And spurns the mining flood. The world around him: all the race beside. and every right Dispensed alike to all. Despite the increasingly unstable nature of the late colonial social order. adjusted all its weal (In Parrington. and rage. Reason's sway Elective. In little farms They measur'd all thy realms. And forming hand. founded on the rock of truth. Like brood of ostrich. religious conflicts were inevitably political in character. and pride. Outside of New England. Indigenous and imported evangelicalism threatened religious establishments and clerical authority beginning in the 1730s. with its overall equality and harmony: Our Sires established. and sloth. colonists settled on scattered plantations. I: 335). . left for chance to rear. Mercantilism created new economic opportunities. smil'd The heav'n inviting church. in every hamlet rose The nurturing school. man has seen. no entail The first-born lifting into bloated pomp. The noblest institutions. Greenfield Hill (1793) celebrated the traditional New England community. Connecticut clergyman-poet Timothy Dwight's epic poem. Since time he reign began. 1969. peace. that mocks the battering storm.5 efforts to reintegrate the colonies into the mother country's trading system disrupted legal and political arrangements (the suspension of colonial charters & the appointment of new cadres of royal officials with authority over local leaders). Dwight elaborated on the unique character of American communities in his Travels in New England and New York (1821). Religion contained disruptive potential. Beneath their eye. to every child In equal shares descending. Wisdom their guide. in thy cheerful bounds. They built with strength.187-88). “each placing his house where his own convenience dictated” (Dwight 1821. with order. and every town A world within itself. By the early decades of the eighteenth century. the hegemony of landed wealth was threatened by challenges from new men whose wealth was derived from trade and royal favor. Tainting with lust. And harmony. And every foot to trample. and equal good their end. And in setting where religious was established by law. in every village. pp.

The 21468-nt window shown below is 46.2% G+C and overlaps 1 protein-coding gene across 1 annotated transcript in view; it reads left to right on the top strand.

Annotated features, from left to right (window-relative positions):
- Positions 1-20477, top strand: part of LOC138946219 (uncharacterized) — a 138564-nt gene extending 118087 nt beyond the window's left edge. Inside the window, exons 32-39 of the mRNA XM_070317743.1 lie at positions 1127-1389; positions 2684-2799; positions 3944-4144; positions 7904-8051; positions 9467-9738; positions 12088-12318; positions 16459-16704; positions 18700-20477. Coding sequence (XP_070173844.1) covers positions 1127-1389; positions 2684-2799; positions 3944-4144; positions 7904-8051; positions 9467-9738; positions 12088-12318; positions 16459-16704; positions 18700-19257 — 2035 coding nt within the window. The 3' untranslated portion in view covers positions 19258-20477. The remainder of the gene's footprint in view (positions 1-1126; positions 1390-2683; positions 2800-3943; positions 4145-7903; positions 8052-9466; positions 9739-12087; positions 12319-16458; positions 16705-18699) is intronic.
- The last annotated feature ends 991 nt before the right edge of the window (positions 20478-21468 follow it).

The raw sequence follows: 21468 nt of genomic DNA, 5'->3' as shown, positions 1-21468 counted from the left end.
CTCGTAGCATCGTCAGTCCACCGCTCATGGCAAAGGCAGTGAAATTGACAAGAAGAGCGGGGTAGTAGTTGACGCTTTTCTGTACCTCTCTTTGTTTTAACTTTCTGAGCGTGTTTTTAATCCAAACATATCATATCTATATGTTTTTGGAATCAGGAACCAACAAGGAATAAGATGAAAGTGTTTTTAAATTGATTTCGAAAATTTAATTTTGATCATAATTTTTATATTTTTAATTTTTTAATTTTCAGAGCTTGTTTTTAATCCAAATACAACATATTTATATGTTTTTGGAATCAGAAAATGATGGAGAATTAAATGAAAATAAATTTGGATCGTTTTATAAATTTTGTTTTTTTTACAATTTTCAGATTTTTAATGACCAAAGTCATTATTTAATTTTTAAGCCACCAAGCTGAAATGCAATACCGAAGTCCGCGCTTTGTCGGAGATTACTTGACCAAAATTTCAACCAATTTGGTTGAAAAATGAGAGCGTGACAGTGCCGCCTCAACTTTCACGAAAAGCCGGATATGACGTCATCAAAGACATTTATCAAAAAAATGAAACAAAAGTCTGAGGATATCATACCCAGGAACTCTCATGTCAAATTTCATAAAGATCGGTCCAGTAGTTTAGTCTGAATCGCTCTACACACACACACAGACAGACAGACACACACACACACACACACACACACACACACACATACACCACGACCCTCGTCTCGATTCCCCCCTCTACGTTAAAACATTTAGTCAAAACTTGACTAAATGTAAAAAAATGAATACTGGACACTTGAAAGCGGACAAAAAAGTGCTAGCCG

and refinement of character and life must necessarily be a stranger" (I: 336). the system was. rough. particularly the breakdown of older forms of community and authority and the legal and political legitimation of unrestrained individualism. forbidding." wrote Dwight. the though that one's self. The state constitutions adopted after the Revolution not only broke the power of religious establishments . Every child is carried to the church from the cradle. All the people are neighbors: social beings. Rather than describing a reality. can without difficulty be either built by the planters or supported. “subject to serious disadvantages” (I: 336): Neither schools. and even the noble designs of a generous disposition.6 While this was convenient for the planter. harmonious. according to Dwight. “The state of manner. are mutually causes and effects. . nor leaves the church but for the grave. presents a direct contrast to this picture. Dwight was projecting an ideal of community that he and his associates held forth as a model for the future development of American society. mingle minds. are too distant from the spot to derive any material benefit. and every village has its church. cherish sentiments. and that of the mind. sympathize. the Vatican of New England Congregationalism. The children must be too remote from the school and the families from the Church. Almost the whole country is covered with villages. stable communities that Dwight celebrated did not exist in 1793 -. will be distant. the more liberal dispositions of frugality. nor churches. write. and are subjects of at least some degree of refinement (I: 338). gross. Timothy Dwight viewed with alarm the consequences of the American Revolution. (I: 336). feel. . and universally disagreeable. Without public institutions or opportunities for social intercourse. not to discourage all strenuous efforts to provide these interesting accommodations. A nation planted in this manner can scarcely be more than half civilized. the settled. Whenever it is proposed to erect either of them.” Dwight continued. can read. solitary. prosperous. like the manners.and may never have existed. Nearly every child. and one's own family. and as head of Connecticut's Federalist Party --. and its suit of schools. in considerable numbers. will check the feeble relenting of avarice. community would fail to develop. "New England. even those of beggars and blacks. and keep accounts. American Independence and the Crisis of Authority As president of Yale College. In reality. converse. The mind.